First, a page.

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31 Jan 2018, 8:19 am

Sweetleaf wrote:
I have not had that experience no, but that sounds pretty devastating. I do however struggle with complex-PTSD from other kinds of events...I have been able to gain a lot of control over it through counseling and a couple stays in psych wards. But the trouble is even if you get it at bay there is no way to stop all the triggers. In a lot of ways I have moved past the things that caused my PTSD but from time to time it still gets me by surprise. The other night I had a bit of a panic attack because of some stomping in the apartment above mine that started to remind me of gunfire...one of my PTSD traumas has to do with someone I knew being shot but I have to say I was rather proud of how well I was able to kind of self calm and go back to the activity I was doing.

Anyways don't want to derail, but just wanted to say whilst I can't quite imagine the specific situation you are going through, I do know how difficult PTSD can be to deal with so I do understand that aspect. Also some of the feelings you have are 'normal' but if you know its a bit deeper than that like PTSD level it can be endlessly frustrating to have people assure you what you're going through is 'normal', even if maybe they do have the best of intentions.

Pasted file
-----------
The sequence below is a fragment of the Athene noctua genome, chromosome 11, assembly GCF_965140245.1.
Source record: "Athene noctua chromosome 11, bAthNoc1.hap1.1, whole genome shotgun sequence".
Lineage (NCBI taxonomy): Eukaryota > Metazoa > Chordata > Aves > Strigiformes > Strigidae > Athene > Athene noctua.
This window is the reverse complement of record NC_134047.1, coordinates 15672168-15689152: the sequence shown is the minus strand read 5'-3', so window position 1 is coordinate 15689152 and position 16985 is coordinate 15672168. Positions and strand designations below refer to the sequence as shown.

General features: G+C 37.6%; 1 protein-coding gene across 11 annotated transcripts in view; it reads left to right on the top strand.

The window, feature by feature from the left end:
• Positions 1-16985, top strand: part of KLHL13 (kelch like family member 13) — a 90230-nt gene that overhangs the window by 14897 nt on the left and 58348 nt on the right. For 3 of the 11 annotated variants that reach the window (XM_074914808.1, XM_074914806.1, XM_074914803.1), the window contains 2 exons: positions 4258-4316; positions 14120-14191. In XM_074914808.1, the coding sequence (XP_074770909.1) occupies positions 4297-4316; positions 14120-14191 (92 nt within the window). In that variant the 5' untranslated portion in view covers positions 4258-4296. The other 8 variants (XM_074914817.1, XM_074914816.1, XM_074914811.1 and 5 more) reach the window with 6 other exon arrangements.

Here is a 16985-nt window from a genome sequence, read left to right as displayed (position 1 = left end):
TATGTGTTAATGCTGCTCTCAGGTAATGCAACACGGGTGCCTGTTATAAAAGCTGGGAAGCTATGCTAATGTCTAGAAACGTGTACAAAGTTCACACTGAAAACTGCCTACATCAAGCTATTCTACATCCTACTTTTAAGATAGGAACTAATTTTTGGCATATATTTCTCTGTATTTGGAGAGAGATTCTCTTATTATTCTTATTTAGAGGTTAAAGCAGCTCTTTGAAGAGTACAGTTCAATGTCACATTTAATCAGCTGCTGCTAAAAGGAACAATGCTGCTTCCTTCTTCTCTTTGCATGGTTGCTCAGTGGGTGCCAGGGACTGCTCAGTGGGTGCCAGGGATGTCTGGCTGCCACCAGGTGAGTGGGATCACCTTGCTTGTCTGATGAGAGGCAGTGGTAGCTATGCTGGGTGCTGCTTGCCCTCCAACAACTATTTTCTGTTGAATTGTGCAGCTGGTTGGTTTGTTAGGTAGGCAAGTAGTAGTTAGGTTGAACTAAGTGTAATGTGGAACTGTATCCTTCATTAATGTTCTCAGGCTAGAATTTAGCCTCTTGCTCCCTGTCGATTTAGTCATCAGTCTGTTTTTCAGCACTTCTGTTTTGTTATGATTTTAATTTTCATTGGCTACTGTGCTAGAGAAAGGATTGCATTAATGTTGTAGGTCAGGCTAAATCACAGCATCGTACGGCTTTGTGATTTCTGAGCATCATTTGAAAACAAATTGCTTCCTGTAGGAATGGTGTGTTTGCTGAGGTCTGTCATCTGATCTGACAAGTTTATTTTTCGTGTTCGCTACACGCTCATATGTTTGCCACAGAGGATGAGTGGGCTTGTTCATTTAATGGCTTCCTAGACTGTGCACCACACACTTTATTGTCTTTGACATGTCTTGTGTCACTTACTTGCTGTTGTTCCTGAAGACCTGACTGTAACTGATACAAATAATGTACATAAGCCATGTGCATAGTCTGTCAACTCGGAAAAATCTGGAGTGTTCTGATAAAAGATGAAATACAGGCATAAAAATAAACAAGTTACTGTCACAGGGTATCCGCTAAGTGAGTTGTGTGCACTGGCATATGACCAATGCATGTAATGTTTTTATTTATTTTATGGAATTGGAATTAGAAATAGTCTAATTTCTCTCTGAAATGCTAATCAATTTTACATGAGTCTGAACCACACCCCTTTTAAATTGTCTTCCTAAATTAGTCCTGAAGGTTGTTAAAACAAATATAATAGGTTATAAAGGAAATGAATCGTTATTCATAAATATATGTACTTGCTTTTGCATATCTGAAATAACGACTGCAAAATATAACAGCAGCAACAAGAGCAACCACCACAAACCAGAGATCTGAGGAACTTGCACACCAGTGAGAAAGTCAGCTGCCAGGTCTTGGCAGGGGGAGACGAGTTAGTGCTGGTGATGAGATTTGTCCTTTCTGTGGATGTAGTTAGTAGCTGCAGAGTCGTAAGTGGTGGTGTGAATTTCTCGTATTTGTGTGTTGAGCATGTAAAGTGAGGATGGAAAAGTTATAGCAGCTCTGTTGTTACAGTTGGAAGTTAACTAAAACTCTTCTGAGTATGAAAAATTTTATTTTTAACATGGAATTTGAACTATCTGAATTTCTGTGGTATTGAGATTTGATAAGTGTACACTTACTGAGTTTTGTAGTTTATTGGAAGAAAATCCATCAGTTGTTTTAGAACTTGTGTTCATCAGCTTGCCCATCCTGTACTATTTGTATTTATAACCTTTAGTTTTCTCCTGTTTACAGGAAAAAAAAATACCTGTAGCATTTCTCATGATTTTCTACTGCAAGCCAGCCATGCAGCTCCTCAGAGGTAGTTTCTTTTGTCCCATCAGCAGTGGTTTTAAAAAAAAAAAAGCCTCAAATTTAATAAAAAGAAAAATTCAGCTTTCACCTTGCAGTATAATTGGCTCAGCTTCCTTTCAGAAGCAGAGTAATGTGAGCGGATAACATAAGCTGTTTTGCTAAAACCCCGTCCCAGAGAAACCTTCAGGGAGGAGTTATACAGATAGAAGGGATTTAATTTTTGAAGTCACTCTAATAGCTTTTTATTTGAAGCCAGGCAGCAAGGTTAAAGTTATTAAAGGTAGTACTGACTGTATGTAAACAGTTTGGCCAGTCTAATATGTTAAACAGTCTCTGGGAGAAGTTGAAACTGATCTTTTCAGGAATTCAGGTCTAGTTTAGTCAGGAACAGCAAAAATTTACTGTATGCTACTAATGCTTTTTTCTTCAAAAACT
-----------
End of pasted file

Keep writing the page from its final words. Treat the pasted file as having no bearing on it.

I'd dealt with PTSD issues before due to a prior situation, that was rather hellish if you don't mind me saying, it took so so so long before I trusted anyone to actually help me.
Now more providers know about this so I can't hide it as I did last time... and last times is now starting to feel like it was a cake walk at this point, not that it wasn't horrific at the time, this just seems to have a whole extra layer I never thought about.

The therapist I originally had kind of bounced on me, now I'm working on trusting a new woman.... bad timing ex therapist, bad timing. I don't trust people well.



Oddly enough I don't have too many of anyone telling me anything is normal. His parents have helped me greatly, and are "safe" people for me to talk to, and a co-worker I've become close to who lost a sister gives me (only when I want it) advice.

It seems like the rest of the world has forgotten he's dead, or ever was, or that I"m still here trying not to turn into a a crazy lady.